At the beginning I was simply curious. Then, during the dissection process, I was amazed by the sheer amount of tiny pieces I discovered inside the products we use on a daily basis, like our phones, watches… I never imagined there would be so many! When I started sharing my dissection videos, the viewers had a similar reaction. They had no idea that even the simplest things are made of endless tiny parts. This made me think about how easily we throw things away just because one tiny element is broken. It means we’re wasting hundreds and thousands of perfectly fine products.

Instead of recycling them?

Yes, or reusing them to refurbish other broken products.

“… I see all these cultural ideas that are imposed on us by society. And by the market, of course.”

In your videos you use the inner parts of products to build fantastical little creatures that you animate using stop motion. You are creating non-functional objects instead of repairing the original ones.

From the things I collect, if there’s something I can repair then I repair it. But many of the things I get are actually broken.

You seem to do everything yourself—DIY from start to finish.

I do. Tinkering always was a very personal project and I never planned on it becoming my career. If you had told me two years ago that I would become a stop-motion-animator and have my own studio where I take apart waste, I would have been very skeptical. But to be honest I’d like to do more collaborative projects. If I ever make longer movies, I’d love to involve other designers and artists.

Do you also do commissioned work alone?

Not always. Sometimes an agency will get me an animation job for companies that provide an art director and everything. But then it’s no longer my style. They’ll use the word ‘creative’ a hundred times in one email, but as soon as I come up with any ideas, they’ll block and want me to realize their own, very basic idea, which is not creative at all.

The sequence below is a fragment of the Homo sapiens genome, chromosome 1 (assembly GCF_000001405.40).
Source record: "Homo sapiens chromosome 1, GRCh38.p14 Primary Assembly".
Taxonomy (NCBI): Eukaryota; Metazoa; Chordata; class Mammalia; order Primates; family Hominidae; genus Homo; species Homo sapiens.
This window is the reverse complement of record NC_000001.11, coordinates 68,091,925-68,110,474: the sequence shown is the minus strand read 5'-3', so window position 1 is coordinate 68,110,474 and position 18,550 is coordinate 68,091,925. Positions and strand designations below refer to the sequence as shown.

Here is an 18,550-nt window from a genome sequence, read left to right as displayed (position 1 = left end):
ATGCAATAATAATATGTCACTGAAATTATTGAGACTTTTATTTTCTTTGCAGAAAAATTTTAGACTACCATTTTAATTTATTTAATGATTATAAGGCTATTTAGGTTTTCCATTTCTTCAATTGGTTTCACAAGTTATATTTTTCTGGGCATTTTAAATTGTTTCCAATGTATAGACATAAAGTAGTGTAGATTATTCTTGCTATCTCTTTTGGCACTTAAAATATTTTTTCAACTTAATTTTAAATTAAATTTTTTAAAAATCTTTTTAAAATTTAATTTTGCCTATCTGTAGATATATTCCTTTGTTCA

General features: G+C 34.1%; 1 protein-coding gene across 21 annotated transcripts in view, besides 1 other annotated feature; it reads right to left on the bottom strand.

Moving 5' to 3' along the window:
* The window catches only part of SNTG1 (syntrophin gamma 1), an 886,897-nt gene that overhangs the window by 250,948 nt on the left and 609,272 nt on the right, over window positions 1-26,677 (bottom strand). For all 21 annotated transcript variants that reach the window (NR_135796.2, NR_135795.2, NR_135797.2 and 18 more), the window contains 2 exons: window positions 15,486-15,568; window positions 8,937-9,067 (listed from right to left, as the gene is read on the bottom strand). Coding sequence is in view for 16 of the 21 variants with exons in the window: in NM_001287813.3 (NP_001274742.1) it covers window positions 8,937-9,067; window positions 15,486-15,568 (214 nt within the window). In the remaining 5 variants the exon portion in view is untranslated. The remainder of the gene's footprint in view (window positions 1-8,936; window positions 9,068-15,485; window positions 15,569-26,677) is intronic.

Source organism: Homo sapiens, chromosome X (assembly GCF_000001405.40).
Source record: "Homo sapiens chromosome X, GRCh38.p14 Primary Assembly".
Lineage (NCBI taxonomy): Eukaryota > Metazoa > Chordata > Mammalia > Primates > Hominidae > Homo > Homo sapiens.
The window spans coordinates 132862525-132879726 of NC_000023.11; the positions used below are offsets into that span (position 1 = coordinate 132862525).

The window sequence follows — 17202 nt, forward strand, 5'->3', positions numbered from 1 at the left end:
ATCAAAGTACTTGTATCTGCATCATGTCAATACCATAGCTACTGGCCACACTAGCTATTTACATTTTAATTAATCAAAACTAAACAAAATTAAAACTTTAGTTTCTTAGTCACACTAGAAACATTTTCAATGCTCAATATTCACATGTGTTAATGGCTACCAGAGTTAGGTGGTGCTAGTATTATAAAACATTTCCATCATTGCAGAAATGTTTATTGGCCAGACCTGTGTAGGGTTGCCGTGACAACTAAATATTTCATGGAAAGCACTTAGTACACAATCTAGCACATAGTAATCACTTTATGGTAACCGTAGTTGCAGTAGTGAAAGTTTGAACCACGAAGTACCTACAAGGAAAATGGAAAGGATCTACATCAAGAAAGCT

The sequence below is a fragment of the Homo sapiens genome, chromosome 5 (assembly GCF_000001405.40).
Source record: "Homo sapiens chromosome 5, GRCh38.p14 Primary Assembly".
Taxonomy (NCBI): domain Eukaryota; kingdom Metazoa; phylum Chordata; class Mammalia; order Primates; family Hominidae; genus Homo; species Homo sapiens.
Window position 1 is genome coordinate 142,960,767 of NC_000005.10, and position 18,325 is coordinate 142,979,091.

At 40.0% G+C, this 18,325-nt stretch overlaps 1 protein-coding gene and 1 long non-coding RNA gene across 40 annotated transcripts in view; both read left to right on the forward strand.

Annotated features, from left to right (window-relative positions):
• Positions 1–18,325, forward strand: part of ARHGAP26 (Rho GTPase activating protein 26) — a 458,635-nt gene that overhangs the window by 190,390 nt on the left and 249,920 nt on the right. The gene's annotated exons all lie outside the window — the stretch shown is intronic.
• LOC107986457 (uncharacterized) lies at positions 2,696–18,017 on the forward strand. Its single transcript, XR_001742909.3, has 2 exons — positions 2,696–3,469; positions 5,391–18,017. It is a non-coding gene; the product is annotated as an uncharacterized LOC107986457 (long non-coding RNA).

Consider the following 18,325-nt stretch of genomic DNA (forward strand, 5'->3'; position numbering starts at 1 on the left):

What do you think these companies like about your personal work for them to call you?

They always say, ‘We saw your videos, and we were really taken by surprise.’ I do always like to add an element of surprise: an illusion, tricking people into seeing things that aren’t real, but are made of real things, so your brain gets confused. I think that’s what triggers their interest.

“Many companies deliberately make it hard for users to open the product so they can earn money for maintenance and repairs. But it’s actually very easy and consumers should have a right to fix their own products.”

Would you say your work is political, in the sense that it is critical of consumerism and promotes self-empowerment, especially for girls.

Yes, I would agree it has that message. People often send me photos of trash they proudly didn’t throw away, and tell what they’re planning on making out of it. Or they sit down with their kids, take a product apart and teach them how it works. It makes me really happy that people educate their kids—and themselves—because of my videos and become more aware of what they’re buying and what they’re throwing away.

In your presentation you talked about how in Egypt, many things are reserved for boys only. And how the girls you met as a student in Malaysia empowered you.

Egyptian girls are led to believe that they are incapable of doing lots of perfectly normal things. To operate a drill, for example, all you need to do is to push a button and it spins. There’s nothing more to it! Yet in Malaysia, the first time I entered the workshop at our school for industrial design, I was shocked: There were girls all over the place drilling, sawing, cutting and welding, making their own prototypes and mock-ups. In Egypt, we can’t even repair our own things at home. We have to call in a carpenter just to fix a door handle. Manpower is cheap in Egypt, so we don’t fix anything ourselves. In Malaysia they learn these skills. This is what I really liked about Malaysia, and I’d love to help make Egypt more like this very soon.